Q: Any such decision which comes would probably come with prospective effect and not retrospective effect. So how do you explain the kind of selling that's going on for fear of such a decision coming in the market today?

Shah: It's quite unfortunate in terms of the statements being made and I think somewhere along the line, at least our understanding is, it could possibly lead to unnecessary panic in the market. I think government officials making statements on this. Our understanding is any change in the treaty or renegotiation of a treaty between two states, an exercise which would be extended for months and sometimes years together. So it's not time to press the panic button and second, it's really something in the form and shape in which it is renegotiated. From that perspective, I would say it is premature today to press a panic button on this.

Q: Indications are though that aside from the tax rate itself or looking at any potential capital gains, it's also an information sharing deal that India is seeking to strike. Perhaps prospective, not so much retrospective, but do you think its that information clause as well that it is causing some nervousness because of well-known allegations about round tripping, etc?

Shah: To clarify, India has entered into an exchange of information treaty at least a couple of years back, so it's not something which is new. In fact, the CBDT and the revenue authorities in Mauritius have been collaborating on cases where they suspect round tripping. And to that extent, Mauritius has been extending complete cooperation to the Indian authorities. So it's not a new renegotiation or new negotiation of information sharing. And in fact, Mauritius as we understand have always been forthcoming in terms of sharing data if there is a situation of investigation of round tripping. So it's something which has been in existence for a while under the treaty already.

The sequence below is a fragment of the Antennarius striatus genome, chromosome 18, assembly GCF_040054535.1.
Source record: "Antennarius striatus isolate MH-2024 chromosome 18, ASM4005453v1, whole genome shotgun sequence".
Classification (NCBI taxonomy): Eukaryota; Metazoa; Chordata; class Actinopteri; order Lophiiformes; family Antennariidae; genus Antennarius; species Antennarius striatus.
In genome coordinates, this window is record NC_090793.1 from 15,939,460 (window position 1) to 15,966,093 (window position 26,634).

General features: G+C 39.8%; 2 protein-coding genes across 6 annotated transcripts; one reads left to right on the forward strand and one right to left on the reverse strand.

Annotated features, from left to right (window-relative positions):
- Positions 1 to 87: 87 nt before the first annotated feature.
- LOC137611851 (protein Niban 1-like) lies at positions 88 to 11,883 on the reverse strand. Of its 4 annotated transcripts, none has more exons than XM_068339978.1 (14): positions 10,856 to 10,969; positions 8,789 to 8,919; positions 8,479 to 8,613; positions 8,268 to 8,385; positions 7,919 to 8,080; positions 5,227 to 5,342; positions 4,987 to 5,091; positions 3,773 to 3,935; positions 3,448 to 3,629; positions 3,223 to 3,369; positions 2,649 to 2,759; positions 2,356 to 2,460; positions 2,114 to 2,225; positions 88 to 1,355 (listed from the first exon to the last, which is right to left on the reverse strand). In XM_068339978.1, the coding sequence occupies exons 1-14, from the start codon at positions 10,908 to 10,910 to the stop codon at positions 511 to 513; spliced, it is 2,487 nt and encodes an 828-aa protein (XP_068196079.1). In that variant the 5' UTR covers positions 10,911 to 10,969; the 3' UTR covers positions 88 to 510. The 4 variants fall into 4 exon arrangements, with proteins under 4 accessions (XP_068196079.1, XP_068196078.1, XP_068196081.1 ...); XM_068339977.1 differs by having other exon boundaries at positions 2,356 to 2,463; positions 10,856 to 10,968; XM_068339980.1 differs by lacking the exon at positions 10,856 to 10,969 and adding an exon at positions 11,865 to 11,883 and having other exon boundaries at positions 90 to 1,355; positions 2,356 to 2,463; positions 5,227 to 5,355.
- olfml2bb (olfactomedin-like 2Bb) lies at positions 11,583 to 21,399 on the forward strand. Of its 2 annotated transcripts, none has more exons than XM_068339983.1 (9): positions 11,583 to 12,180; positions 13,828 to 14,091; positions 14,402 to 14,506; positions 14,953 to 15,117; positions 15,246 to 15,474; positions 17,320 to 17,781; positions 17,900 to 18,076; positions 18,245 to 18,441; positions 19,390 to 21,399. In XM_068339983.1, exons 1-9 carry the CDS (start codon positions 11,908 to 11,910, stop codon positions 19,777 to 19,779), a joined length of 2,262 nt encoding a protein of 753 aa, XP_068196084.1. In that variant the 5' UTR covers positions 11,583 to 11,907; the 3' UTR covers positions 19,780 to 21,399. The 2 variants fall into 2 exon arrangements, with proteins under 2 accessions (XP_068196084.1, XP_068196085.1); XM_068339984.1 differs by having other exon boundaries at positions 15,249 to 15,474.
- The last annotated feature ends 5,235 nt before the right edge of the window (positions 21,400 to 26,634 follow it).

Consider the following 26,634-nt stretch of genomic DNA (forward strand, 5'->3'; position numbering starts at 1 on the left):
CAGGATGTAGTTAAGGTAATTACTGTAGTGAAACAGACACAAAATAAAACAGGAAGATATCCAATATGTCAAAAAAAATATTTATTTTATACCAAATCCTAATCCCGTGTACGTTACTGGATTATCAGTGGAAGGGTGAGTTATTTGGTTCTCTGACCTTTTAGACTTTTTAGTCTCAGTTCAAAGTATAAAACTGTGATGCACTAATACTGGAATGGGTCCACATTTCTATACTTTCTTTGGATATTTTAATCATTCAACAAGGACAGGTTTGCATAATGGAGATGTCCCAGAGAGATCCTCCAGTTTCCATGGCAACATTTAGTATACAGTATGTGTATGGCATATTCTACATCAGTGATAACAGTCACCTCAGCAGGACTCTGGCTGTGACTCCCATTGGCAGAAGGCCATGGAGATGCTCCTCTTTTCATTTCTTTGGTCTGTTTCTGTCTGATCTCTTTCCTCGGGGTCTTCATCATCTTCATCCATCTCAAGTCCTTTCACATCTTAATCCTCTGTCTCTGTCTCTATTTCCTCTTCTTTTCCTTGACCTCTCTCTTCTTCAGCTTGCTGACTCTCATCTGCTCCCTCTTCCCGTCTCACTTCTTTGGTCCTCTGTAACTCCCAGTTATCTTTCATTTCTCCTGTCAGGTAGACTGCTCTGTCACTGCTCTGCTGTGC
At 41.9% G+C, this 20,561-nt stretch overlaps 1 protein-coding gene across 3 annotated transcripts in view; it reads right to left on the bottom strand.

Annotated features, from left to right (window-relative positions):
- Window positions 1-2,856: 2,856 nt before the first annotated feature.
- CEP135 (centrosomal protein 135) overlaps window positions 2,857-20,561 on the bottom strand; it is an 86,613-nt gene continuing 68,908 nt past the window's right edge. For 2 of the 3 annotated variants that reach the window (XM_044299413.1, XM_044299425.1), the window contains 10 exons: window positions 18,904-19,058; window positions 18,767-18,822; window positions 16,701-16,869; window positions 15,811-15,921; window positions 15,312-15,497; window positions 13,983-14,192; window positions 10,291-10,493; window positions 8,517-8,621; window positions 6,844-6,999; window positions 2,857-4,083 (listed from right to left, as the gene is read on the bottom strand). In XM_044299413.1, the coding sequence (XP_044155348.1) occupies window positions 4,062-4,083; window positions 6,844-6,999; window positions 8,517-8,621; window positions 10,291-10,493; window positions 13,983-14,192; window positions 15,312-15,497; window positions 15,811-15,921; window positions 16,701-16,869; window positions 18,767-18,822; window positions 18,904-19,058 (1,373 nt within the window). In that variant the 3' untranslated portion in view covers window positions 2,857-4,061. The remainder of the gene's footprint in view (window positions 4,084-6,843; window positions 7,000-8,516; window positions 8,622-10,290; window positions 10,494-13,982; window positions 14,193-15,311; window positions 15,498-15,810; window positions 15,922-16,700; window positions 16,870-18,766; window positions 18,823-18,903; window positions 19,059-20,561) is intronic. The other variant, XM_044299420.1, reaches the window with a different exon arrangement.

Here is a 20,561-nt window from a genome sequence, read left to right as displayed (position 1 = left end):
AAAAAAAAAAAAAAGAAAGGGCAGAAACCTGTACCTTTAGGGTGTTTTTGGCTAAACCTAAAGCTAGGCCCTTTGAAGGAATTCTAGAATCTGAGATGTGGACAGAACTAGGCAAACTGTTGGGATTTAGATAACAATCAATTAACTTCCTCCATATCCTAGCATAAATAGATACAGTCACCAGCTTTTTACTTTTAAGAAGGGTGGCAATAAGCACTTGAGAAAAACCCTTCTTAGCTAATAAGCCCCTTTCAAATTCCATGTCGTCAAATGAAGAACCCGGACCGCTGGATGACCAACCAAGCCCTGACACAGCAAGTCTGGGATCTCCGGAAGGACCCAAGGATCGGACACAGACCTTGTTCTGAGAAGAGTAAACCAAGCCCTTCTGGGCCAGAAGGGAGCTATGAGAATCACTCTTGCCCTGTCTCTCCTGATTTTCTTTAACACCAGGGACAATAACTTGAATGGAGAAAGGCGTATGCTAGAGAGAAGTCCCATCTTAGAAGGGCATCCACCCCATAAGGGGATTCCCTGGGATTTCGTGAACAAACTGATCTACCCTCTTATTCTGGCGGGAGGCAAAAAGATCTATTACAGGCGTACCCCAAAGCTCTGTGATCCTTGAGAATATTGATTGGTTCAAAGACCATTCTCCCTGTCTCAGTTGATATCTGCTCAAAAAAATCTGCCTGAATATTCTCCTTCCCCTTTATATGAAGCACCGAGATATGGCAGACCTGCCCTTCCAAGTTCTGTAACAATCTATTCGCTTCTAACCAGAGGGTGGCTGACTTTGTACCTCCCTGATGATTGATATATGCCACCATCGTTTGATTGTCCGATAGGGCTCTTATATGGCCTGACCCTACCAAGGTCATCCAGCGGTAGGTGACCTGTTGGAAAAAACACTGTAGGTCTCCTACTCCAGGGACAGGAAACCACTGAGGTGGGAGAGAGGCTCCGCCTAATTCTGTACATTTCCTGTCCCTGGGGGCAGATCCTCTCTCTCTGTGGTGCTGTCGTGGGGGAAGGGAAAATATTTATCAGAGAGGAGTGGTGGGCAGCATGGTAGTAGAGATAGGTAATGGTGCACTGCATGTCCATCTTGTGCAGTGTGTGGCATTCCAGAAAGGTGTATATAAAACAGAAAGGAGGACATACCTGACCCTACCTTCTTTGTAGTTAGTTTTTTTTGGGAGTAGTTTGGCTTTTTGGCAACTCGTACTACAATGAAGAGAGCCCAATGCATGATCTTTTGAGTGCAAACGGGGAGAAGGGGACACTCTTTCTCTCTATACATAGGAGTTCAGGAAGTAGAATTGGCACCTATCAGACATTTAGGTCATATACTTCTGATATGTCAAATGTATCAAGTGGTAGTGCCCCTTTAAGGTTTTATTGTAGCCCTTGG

Q: There is a fear though, that because of the entire civil society movement and the pressure there is right now on black money perhaps India will have to push much harder this time in terms of getting some kind of tax treaty through. Is that what you are picking up, that India is pushing much harder even if Mauritius maybe unwilling, there is some kind of resolution that will have to be sort?

Shah: Yes, in the sense I am sure there is lot of pressure on the government. But one fundamental issue which i think seems being missed out over here is black money and laundering is actually more of an India issue than of course Mauritius itself. Mauritius' treaty, and to that extent in many counts Mauritius KYCs and all of it have been a lot more stringent than many other developed markets around the world. Trying to pass the issue onto Mauritius, I think at first level India needs to probably strengthen their own exchange controls and other issues which can address the round tripping because its an issue for Indian residents tripping their money overseas.... interrupts

Q: Anything specific you are picking up about focusing on capital investments again or investments into the capital market I should say?